Almost immediately the colonists ran short of food and, worse, water. In a sign of his inadequacy as an administrator, the admiral had failed to inspect the water casks he had ordered; they, predictably, leaked. Ignoring all complaints of hunger and thirst, the admiral decreed that his men would clear and plant vegetable patches, erect a two- story fortress, and enclose the main, northern half of the new enclave within high stone walls. Inside the walls the Spaniards built perhaps two hundred houses, “small like the huts we use for bird hunting and roofed with weeds,” one man complained.*
Most of the new arrivals viewed these labors as a waste of time. Few actually wanted to set up shop in La Isabela, still less till its soil. Instead they regarded the colony as a temporary base camp for the quest for riches, especially gold. Colón himself was ambivalent. On the one hand, he was supposed to be governing a colony that was establishing a commercial entrepôt in the Americas. On the other hand, he was supposed to be at sea, continuing his search for China. The two roles conflicted, and Colón was never able to resolve the conflict.
On April 24 Colón sailed off to find China. Before leaving, he ordered his military commander, Pedro Margarit, to lead four hundred men into the rugged interior to seek Indian gold mines. After finding only trivial quantities of gold—and not much food—in the mountains, Margarit’s charges, tattered and starving, came back to La Isabela, only to discover that the colony, too, had little to eat—those left behind, resentful, had refused to tend gardens. The irate Margarit hijacked three ships and fled to Spain, promising to brand the entire enterprise as a waste of time and money. Left behind with no food, the remaining colonists took to raiding Taino storehouses. Infuriated, the Indians struck back, setting off a chaotic war. This was the situation that confronted Colón when he returned to La Isabela five months after his departure, dreadfully sick and having failed to reach China.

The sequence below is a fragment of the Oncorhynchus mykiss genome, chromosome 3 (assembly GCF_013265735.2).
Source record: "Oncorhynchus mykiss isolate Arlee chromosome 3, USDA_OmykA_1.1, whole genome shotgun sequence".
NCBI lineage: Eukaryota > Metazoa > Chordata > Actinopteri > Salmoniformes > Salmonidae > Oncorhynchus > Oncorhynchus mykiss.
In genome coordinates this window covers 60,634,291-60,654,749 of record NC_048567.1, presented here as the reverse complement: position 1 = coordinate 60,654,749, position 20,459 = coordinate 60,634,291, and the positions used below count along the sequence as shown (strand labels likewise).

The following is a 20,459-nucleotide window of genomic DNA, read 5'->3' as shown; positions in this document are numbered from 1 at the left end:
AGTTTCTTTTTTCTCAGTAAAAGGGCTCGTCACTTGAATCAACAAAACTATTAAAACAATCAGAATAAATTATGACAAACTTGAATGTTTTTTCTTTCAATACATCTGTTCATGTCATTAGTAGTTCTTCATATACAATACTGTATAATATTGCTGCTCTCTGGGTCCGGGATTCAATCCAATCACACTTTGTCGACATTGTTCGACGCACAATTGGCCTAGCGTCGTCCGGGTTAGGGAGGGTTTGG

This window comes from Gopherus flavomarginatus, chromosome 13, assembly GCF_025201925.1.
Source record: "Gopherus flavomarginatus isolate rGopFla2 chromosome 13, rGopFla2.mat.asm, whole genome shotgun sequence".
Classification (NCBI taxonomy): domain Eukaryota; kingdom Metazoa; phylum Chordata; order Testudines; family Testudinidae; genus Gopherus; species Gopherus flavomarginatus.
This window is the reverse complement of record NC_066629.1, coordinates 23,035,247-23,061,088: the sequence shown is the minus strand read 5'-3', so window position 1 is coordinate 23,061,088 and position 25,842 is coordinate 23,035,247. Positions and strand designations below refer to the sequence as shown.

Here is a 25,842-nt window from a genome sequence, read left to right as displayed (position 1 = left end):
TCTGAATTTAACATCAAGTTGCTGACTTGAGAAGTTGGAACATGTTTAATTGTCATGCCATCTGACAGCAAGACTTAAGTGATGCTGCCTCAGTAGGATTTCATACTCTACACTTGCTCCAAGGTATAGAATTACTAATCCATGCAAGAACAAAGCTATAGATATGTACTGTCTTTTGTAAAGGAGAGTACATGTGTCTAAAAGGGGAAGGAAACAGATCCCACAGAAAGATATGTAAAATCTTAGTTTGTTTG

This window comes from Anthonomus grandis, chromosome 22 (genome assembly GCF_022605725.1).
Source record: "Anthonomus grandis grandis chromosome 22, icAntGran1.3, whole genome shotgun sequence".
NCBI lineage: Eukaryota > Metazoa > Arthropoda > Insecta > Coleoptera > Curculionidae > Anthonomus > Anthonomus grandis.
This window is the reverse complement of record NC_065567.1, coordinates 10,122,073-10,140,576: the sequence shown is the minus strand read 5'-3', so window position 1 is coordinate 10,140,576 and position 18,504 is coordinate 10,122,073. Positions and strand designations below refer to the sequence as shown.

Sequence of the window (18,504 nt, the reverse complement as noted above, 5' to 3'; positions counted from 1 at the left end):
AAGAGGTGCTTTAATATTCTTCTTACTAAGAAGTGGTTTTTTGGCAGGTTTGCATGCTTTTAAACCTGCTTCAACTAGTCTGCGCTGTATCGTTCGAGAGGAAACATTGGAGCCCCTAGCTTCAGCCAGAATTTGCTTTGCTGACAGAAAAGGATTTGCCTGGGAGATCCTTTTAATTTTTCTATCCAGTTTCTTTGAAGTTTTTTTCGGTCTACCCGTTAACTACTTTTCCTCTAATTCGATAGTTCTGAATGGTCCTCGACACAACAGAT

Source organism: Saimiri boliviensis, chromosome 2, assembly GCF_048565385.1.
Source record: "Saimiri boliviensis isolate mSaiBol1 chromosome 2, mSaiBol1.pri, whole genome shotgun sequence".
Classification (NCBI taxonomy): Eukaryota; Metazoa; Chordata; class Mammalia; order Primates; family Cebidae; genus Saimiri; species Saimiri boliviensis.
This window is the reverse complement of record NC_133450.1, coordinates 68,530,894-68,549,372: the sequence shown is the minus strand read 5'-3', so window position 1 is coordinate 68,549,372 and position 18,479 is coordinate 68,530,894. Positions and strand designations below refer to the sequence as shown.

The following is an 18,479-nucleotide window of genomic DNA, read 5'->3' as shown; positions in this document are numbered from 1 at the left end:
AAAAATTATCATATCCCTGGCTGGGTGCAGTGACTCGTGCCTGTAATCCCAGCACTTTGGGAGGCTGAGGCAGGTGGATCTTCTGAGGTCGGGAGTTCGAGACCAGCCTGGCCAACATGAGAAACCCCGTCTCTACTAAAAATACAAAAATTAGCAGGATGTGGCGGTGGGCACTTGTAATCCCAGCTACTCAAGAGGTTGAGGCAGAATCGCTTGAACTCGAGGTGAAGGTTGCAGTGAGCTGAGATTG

A loose alliance of four Taino groups faced off against the Spaniards and one Taino group that had thrown its lot in with the foreigners. The Taino, who had no metal, could not withstand assaults with steel weapons. But they made the fight costly for the Spaniards. In an early form of chemical warfare, the Indians threw gourds stuffed with ashes and ground hot peppers at their attackers, unleashing clouds of choking, blinding smoke. Protective bandannas over their faces, they charged through the tear gas, killing Spaniards. The intent was to push out the foreigners—an unthinkable course to Colón, who had staked everything on the voyage. When the Spaniards counterattacked, the Taino retreated scorched- earth style, destroying their own homes and gardens in the belief, Colón wrote scornfully, “that hunger would drive us from the land.” Neither side could win. The Taino alliance could not eject the Spaniards from Hispaniola. But the Spaniards were waging war on the people who provided their food supply; total victory would be a total disaster. They won skirmish after skirmish, killing countless natives. Meanwhile, starvation, sickness, and exhaustion filled the cemetery in La Isabela.
Humiliated by the calamity, the admiral set off for Spain on March 10, 1496, to beg the king and queen for more money and supplies. When he returned two years later— the third of what would become four voyages across the Atlantic—so little was left of La Isabela that he landed on the opposite side of the island, in Santo Domingo, a new settlement founded by his brother Bartolomé, whom he had left behind. Colón never again set foot in his first colony and it was almost forgotten.
Despite the brevity of its existence, La Isabela marked the beginning of an enormous change: the creation of the modern Caribbean landscape. Colón and his crew did not voyage alone. They were accompanied by a menagerie of insects, plants, mammals, and microorganisms. Beginning with La Isabela, European expeditions brought cattle, sheep, and horses, along with crops like sugarcane (originally from New Guinea), wheat (from the Middle East), bananas (from Africa), and coffee (also from Africa). Equally important, creatures the colonists knew nothing about hitchhiked along for the ride. Earthworms, mosquitoes, and cockroaches; honeybees, dandelions, and African grasses; rats of every description—all of them poured from the hulls of Colón’s vessels and those that followed, rushing like eager tourists into lands that had never seen their like before.